With all the madness of the Australian Grand Prix it was not easy for any driver to have a consistent race but Michael Schumacher believes Ferrari is more competitive than the outcome indicated. The German crashed out of the race after running...
With all the madness of the Australian Grand Prix it was not easy for any driver to have a consistent race but Michael Schumacher believes Ferrari is more competitive than the outcome indicated. The German crashed out of the race after running wide onto the grass at the entry to the pit straight and his teammate Felipe Massa never even survived the first lap.
It was a race to forget for the Maranello squad. "Performances like that of (the Melbourne) weekend are not our objective," Schumacher said, rather pointing out the obvious. "We have to work hard and prove that we are competitive in all conditions and not only in specific ones."
The former champion battled for victory with his successor Fernando Alonso in Bahrain but in Malaysia Schumacher and Massa were both demoted on the grid by engine penalties. They ended up in the points but the penalties made it hard to assess Ferrari's competitiveness.
The critics are already, yet again, proclaiming a Ferrari crisis but Schumacher is optimistic that the situation is not as bad as it was at the beginning of last season. "This year is completely different," he said. "This time we are much more competitive and our all-round package is much better than it appears."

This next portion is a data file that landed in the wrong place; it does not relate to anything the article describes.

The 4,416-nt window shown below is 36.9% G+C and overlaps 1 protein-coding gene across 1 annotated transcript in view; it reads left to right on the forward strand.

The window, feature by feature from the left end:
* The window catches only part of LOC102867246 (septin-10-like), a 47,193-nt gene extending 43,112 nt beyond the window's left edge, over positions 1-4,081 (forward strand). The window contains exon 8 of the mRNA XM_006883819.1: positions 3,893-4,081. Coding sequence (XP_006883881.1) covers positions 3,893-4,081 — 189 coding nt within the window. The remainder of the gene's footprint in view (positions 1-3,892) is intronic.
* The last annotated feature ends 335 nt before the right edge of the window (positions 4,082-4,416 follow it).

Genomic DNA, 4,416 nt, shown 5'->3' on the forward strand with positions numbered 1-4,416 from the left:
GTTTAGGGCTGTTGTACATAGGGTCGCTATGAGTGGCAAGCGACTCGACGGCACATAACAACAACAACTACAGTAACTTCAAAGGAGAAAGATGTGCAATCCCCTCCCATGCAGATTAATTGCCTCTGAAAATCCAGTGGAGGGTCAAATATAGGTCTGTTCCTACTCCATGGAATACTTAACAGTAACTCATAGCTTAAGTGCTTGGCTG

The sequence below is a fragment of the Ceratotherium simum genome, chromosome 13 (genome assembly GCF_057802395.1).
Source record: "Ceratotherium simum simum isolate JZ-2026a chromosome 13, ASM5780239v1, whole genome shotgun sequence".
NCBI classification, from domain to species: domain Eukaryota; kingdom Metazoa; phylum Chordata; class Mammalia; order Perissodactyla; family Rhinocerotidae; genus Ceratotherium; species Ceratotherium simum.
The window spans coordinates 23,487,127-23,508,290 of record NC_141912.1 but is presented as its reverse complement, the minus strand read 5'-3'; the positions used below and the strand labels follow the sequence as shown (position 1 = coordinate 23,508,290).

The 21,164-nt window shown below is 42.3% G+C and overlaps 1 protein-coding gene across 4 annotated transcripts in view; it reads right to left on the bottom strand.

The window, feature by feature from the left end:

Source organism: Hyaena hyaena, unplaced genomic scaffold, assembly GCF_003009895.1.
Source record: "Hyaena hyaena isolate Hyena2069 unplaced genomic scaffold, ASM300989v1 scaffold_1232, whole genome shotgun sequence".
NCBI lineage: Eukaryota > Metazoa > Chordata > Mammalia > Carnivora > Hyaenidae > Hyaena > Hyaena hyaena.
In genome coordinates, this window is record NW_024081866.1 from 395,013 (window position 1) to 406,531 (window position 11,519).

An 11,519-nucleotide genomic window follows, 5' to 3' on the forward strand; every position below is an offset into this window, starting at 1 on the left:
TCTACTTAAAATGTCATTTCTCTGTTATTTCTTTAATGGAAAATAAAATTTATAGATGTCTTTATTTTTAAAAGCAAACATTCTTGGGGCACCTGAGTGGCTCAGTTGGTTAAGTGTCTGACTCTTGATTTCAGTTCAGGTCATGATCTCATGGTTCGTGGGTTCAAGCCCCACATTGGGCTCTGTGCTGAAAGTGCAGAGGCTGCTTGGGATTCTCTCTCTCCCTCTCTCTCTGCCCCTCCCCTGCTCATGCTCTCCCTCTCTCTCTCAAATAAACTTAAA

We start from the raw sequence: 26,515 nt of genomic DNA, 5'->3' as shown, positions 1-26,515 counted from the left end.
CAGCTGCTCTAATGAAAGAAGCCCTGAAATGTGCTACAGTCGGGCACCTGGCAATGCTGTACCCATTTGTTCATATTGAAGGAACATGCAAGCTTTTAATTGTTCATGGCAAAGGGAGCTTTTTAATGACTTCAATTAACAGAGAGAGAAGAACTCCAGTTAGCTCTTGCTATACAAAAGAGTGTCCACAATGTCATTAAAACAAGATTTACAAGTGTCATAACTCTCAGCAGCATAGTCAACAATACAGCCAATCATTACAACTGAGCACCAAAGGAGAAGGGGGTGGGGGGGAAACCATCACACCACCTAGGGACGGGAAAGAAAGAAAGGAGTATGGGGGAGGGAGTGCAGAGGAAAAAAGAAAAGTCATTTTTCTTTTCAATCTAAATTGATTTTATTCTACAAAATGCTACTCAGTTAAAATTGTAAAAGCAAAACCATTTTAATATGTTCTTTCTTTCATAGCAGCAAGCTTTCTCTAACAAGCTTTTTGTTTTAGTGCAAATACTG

"However, in the course of (the Melbourne) weekend we did not show this. Thank God that in Formula One we base everything on figures and these show that if the tyres had maintained their temperature, we could have stayed in the lead."
Quite how Schumacher came to that conclusion is a bit of a mystery, as Ferrari was never actually in the lead at Melbourne, never mind staying there. That aside, the German was the third fastest man behind McLaren's Kimi Raikkonen and Alonso in the way of lap times.
But even if it sounds good, third fastest lap was not on the pace, according to the figures. Raikkonen's best of 1:26.045 was a tenth and a half quicker than Alonso, while Schumacher's fastest lap was just over a second slower than the Finn. A second a lap down to McLaren is hardly something Ferrari can talk up, no matter what kind of spin they try to put on it.
F1 now has a break until the San Marino GP and popular wisdom dictates that when the sport returns to Europe after the early flyaways we will get a truer picture of the pecking order. Ferrari has updates to come for Imola and Schumacher is confident.
"For Imola we will have improved aerodynamics and there will be modifications to the engine so things should go better," he concluded. "So, we will be preparing intensively over the next few weeks in view of the event."